UNITI’s Culinary Arts program just wrapped up another successful cohort group, with their graduation ceremony held Wednesday evening. (Sobia Moman photo)

UNITI’s Culinary Arts program just wrapped up another successful cohort group, with their graduation ceremony held Wednesday evening. (Sobia Moman photo)

Proud and Confident: South Surrey UNITI members of culinary school take to graduation stage

The Food Services Assistant Program is a six-month course where students get cooking in restaurants

After a six-month stint of training under a professional chef, students of a culinary school program for developmentally delayed adults crossed the finish line on Wednesday.

The program was offered through UNITI, an organization that advocates for people with disabilities and finds solutions to barriers they face, including housing, education and employment. Their mandate states that through inclusion of everybody, real social change can occur.

One of their initiatives, Food Service Assistant Program — in partnership with Western Community College and Progressive Intercultural Community Services — places the students in a food establishment to get real-world experience in both back- and front-of-house positions.

Their placement with Western Community College ended with a graduation ceremony on Wednesday (Aug. 10).

“People with disabilities have the right to learn like all other people in our community,” Doug Tennant, CEO of UNITI, said at the graduation ceremony.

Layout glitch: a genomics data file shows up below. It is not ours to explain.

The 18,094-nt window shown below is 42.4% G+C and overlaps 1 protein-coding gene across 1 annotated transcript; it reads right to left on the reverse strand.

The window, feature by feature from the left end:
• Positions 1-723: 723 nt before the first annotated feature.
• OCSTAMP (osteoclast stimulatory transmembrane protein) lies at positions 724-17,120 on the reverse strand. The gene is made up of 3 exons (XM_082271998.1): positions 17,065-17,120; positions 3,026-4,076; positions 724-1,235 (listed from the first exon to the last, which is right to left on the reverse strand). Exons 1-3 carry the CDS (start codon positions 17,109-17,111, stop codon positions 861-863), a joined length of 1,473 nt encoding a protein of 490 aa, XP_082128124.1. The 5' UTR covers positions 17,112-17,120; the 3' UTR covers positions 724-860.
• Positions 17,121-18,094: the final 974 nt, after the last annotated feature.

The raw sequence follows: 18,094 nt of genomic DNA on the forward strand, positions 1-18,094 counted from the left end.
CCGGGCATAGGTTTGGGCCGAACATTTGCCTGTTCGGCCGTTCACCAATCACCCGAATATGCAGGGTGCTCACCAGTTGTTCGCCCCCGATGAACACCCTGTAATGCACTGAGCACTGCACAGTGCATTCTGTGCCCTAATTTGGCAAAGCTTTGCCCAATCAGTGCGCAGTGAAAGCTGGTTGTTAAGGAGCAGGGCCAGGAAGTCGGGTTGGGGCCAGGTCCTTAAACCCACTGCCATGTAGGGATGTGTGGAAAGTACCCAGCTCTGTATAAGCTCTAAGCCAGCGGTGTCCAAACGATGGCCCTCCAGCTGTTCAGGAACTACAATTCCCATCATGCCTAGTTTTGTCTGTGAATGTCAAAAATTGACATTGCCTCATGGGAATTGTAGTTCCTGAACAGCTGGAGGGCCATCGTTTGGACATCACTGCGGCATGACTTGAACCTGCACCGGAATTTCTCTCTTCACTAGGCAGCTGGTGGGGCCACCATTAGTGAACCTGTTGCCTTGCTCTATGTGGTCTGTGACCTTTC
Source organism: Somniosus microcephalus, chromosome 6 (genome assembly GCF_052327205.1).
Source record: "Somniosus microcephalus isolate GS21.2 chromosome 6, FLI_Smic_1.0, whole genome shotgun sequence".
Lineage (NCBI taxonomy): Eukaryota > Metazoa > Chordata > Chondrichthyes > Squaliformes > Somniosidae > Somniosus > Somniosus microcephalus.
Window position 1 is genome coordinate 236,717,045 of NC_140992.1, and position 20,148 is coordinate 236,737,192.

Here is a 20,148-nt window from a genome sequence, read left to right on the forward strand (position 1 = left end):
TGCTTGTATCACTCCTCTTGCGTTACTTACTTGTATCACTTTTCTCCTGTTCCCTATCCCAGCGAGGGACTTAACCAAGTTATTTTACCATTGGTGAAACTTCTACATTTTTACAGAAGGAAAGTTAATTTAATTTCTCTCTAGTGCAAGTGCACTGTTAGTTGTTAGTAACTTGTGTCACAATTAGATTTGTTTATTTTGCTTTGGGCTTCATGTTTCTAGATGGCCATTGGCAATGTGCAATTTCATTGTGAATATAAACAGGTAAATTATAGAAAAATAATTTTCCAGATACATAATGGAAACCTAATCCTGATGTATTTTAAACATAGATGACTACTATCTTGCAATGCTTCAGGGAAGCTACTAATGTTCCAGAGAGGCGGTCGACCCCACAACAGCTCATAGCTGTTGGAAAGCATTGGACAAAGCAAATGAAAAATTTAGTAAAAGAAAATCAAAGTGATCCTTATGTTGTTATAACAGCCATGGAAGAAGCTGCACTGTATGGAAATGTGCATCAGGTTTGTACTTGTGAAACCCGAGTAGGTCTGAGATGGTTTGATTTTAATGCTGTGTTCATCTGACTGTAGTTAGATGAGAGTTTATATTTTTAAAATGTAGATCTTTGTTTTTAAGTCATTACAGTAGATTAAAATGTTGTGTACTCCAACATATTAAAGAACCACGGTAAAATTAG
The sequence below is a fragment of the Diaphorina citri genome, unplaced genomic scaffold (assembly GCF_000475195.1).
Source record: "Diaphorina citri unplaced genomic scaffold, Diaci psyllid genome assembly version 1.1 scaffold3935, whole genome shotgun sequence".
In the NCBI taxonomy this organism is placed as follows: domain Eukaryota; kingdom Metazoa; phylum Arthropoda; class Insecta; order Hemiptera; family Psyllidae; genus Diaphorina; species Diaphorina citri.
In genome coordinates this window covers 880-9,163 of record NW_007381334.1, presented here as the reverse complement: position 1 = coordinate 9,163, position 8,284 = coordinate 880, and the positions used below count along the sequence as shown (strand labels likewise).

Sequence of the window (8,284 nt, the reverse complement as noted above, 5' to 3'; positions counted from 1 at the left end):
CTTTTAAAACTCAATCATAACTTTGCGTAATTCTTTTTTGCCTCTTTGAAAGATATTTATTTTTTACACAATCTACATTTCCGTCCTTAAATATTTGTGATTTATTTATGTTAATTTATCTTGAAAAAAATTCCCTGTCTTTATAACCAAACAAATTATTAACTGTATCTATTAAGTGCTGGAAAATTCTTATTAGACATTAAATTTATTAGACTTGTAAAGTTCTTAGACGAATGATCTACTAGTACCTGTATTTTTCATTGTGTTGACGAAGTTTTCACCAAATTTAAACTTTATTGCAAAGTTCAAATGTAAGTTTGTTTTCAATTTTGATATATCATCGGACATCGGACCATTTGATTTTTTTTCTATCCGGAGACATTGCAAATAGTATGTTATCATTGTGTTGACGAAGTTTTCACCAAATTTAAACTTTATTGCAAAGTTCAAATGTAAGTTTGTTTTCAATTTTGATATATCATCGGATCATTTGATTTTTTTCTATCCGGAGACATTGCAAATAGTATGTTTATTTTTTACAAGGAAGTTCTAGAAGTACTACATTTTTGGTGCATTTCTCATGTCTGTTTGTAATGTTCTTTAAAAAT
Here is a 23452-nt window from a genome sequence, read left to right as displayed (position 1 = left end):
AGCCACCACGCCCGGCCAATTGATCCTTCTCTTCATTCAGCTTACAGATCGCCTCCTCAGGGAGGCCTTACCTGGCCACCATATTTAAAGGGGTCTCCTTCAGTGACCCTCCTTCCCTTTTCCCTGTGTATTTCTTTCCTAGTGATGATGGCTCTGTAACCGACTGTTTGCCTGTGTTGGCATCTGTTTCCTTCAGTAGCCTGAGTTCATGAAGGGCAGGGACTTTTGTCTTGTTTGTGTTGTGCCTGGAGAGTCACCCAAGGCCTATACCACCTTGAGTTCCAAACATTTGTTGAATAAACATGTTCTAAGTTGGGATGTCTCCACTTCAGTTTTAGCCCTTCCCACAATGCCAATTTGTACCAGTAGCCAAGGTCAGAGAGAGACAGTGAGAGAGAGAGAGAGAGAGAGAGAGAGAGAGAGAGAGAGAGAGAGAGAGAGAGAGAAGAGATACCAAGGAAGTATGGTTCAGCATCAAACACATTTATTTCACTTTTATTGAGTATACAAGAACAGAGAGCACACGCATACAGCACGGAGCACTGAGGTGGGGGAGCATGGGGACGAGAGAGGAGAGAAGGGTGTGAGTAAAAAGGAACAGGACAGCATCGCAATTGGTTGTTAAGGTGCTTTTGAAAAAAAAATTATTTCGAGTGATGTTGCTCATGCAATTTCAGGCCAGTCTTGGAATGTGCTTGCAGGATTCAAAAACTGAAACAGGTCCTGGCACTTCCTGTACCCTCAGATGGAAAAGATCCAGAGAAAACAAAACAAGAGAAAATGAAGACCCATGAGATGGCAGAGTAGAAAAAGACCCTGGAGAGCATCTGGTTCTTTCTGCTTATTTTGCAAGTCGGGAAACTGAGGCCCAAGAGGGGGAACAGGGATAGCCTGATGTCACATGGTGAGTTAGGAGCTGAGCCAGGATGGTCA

The graduating class is comprised of Paul Bagsic, Aaron Baillet, Braxton Begg, Eric Bui, Wyatt Campbell, Jude Chun, Nathan Currie, Hannah David, Amanda Erlendson, Harman Gill, Tammy Gowdyk, Eva Kwan, Craig Muirhead and James Wahing.

Tammy Gowdyk was the cohort’s valedictorian.

During the workplace period, the students worked at Round Up Cafe in Surrey, under the training and supervision of a red seal chef, Roger Joharchy. The restaurant was donated to UNITI by the owners last year for the culinary arts program.

During the course, class members refined their knife and plating skills, performed food preparation and interacted with customers.

“I was so excited to start this program. This course has made me proud and given me the confidence to do whatever I want with my life,” Gowdyk said during her valedictorian speech.

“This is helping develop life skills that I can use at home as well as in the workplace. I’m now better at making relationships in the professional setting.”

A special guest at the ceremony was a previous student of the first cohort of CULA, clicking away with a camera in hand. He was able to secure himself a position at Salmon n’ Bannock, a Vancouver-based restaurant featuring Indigenous-cultural foods, where he now works while also pursuing his passion of photography on the side.

“Community Inclusion is not complete without Economic Inclusion,” said Seema Tripathi, director of innovation and employment at UNITI.

“Employment is the lifeline to economic inclusion and the food service assistant certificate programs open this door to meaningful employment, both for our clients and the employers in the food industry.”

READ MORE: ‘Breaking Character’ is breaking boundaries in the world of disability representation


@SobiaMoman
sobia.moman@peacearchnews.com

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